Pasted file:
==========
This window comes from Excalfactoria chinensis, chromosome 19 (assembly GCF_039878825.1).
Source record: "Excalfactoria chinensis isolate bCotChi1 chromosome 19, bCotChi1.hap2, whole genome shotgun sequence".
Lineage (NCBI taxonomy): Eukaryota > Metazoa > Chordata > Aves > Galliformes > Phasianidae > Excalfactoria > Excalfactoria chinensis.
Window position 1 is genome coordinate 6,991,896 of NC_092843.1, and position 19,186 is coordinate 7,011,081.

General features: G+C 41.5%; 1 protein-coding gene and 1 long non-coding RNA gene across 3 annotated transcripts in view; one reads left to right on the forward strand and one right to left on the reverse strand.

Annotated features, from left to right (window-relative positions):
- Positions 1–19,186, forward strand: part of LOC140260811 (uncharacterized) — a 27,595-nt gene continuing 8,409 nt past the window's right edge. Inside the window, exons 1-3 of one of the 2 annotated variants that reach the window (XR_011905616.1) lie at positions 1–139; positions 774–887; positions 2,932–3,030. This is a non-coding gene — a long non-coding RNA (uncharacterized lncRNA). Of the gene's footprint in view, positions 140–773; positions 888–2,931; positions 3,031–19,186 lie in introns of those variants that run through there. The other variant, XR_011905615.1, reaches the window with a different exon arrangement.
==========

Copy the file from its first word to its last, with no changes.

This window comes from Excalfactoria chinensis, chromosome 19 (assembly GCF_039878825.1).
Source record: "Excalfactoria chinensis isolate bCotChi1 chromosome 19, bCotChi1.hap2, whole genome shotgun sequence".
Lineage (NCBI taxonomy): Eukaryota > Metazoa > Chordata > Aves > Galliformes > Phasianidae > Excalfactoria > Excalfactoria chinensis.
Window position 1 is genome coordinate 6,991,896 of NC_092843.1, and position 19,186 is coordinate 7,011,081.

General features: G+C 41.5%; 1 protein-coding gene and 1 long non-coding RNA gene across 3 annotated transcripts in view; one reads left to right on the forward strand and one right to left on the reverse strand.

Annotated features, from left to right (window-relative positions):
- Positions 1–19,186, forward strand: part of LOC140260811 (uncharacterized) — a 27,595-nt gene continuing 8,409 nt past the window's right edge. Inside the window, exons 1-3 of one of the 2 annotated variants that reach the window (XR_011905616.1) lie at positions 1–139; positions 774–887; positions 2,932–3,030. This is a non-coding gene — a long non-coding RNA (uncharacterized lncRNA). Of the gene's footprint in view, positions 140–773; positions 888–2,931; positions 3,031–19,186 lie in introns of those variants that run through there. The other variant, XR_011905615.1, reaches the window with a different exon arrangement.